BTW, even though the studios talked about sales of DVDs you should understand that part of the sales number is DVDs sold to rental stores. That number was dropping as well because stores were being closed and stores were lowering their purchase numbers due to Redbox encroachment. Getting that window allows the other rental channels to increase their buy rates as well.

          • Administrator
            Michael [administrator]

            I agree with much of what John says here, but I do have some differences in terminology I would use.

            I do not call what Redbox did to the industry “devaluing”, but “disrupting”. The Redbox pricing model certainly disrupted the market, particularly since they grew so quickly, and stopped the inflation of rental prices that had been going on for awhile. Grocery store video rentals were already priced like Redbox ($1 per day, at least in my area) at stores like Albertsons, but when Redbox came along, they increased the footprint of available $1 rentals exponentially, thus causing a disruption to the industry.

            I agree that there are many willing to pay $5 for a rental, but I think that time is going away quickly, especially since digital rentals (via on demand, iTunes, Amazon, Vudu, etc..) are going to disrupt B&M stores at this price point more than anything. I do see the price at these stores dropping back to “normal” levels, to about $3 for 2 days on new releases. This is how it used to be back at Blockbuster 8-10 years ago, and is really where the price belongs.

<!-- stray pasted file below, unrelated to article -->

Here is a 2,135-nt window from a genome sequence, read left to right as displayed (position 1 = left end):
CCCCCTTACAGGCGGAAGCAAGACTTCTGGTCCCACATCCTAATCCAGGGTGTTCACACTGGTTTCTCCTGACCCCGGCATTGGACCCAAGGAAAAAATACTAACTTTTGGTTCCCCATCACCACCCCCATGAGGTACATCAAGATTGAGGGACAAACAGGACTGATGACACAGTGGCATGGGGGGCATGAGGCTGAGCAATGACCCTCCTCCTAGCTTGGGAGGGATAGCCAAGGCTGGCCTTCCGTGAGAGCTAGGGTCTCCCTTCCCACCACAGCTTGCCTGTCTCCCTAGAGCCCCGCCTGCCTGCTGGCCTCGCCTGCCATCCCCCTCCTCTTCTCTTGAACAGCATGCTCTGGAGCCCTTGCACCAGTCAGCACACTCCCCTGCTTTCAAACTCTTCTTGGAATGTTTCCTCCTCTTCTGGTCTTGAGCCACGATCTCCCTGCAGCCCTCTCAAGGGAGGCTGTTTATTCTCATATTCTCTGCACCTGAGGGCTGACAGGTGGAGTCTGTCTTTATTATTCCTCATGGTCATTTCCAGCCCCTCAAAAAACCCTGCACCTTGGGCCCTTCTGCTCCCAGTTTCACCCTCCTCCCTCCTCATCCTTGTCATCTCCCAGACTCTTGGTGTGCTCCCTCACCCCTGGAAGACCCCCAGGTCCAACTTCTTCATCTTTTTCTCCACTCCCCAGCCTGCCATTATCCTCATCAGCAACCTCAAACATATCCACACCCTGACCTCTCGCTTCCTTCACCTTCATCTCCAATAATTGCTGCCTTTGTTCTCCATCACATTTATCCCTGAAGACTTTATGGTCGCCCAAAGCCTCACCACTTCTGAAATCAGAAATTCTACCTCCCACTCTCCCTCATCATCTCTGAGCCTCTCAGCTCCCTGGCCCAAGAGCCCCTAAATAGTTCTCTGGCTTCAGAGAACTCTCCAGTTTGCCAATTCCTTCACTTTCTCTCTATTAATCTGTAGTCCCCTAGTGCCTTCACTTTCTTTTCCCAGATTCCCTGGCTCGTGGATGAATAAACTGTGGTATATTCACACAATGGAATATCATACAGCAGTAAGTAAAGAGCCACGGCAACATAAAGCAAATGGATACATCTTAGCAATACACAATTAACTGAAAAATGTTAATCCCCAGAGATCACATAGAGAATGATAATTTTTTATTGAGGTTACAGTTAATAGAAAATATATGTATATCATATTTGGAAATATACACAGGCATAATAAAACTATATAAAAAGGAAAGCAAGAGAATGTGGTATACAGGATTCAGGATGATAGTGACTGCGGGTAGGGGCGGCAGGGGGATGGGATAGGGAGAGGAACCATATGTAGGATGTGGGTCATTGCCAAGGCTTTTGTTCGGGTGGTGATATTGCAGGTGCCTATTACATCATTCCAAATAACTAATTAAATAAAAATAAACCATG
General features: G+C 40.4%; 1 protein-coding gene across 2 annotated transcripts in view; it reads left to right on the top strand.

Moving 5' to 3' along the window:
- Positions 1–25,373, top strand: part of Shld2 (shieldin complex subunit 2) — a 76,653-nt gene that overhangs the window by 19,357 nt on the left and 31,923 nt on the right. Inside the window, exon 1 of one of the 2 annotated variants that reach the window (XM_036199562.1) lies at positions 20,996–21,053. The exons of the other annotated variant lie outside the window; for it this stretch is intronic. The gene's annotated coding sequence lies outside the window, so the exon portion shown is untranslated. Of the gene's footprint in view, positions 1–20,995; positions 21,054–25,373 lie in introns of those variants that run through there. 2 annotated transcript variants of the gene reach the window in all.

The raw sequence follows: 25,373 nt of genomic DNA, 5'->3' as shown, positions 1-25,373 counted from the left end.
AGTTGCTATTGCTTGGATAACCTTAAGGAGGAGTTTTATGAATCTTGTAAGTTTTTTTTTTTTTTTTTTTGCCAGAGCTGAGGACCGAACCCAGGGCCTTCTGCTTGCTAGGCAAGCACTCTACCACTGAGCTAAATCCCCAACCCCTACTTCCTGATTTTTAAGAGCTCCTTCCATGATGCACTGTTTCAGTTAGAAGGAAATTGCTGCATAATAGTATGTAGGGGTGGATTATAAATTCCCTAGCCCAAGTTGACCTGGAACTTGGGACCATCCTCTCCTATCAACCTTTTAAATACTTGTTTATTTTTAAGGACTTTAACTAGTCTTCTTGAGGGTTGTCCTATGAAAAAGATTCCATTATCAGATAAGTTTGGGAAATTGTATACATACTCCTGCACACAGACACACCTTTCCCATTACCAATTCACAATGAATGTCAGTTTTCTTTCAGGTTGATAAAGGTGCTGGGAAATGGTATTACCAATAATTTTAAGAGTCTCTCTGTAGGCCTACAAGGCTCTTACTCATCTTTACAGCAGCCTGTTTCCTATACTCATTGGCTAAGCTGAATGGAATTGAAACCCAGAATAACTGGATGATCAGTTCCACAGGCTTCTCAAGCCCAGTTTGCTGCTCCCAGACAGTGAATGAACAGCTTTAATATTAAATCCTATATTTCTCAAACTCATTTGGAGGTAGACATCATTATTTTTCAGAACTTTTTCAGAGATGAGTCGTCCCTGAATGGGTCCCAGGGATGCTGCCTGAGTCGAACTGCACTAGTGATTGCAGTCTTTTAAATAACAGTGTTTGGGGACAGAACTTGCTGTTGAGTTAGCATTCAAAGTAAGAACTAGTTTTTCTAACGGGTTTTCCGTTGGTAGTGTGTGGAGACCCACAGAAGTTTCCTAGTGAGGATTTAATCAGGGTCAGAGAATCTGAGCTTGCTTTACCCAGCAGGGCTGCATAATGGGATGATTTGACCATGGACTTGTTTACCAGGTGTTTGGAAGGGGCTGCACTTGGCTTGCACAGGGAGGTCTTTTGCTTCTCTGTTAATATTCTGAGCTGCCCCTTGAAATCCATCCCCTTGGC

Redbox helped “rebalance” the industry to this point, and also helped speed up the adoption of digital services. Is that really what they wanted to do? Probably not, but I am all for making the move to digital sooner rather than later. If Redbox goes down because of it, so be it. If not, they will adjust to this, which is why they are testing the waters on digital movies and subscription services themselves.

            The real issue here is customer confusion, which will lead problems for the studios, I think. When they see a movie released but not available for rental, they really have no idea why. I don’t think this will cause a substantial amount of people to buy the DVD, but instead cause them to find “other” ways to obtain it. That may be through a digital service, it may be through Blockbuster, or it may be pirating or borrowing from a friend.

            Do I think what the studios are doing to Redbox is wrong? Yes. If the Redbox model was truly flawed, they should have let Redbox hang themselves. If, though, Redbox could turn a fair profit while providing a better value to consumers, so be it. Do I understand why the studios did what they did? Absolutely, and I can’t say I wouldn’t have taken similar measures to protect my profits if I was in the same position. If they did something illegal, though, they should be held accountable for that. If not, consumers like us will decide in the end what happens as we vote with our wallets.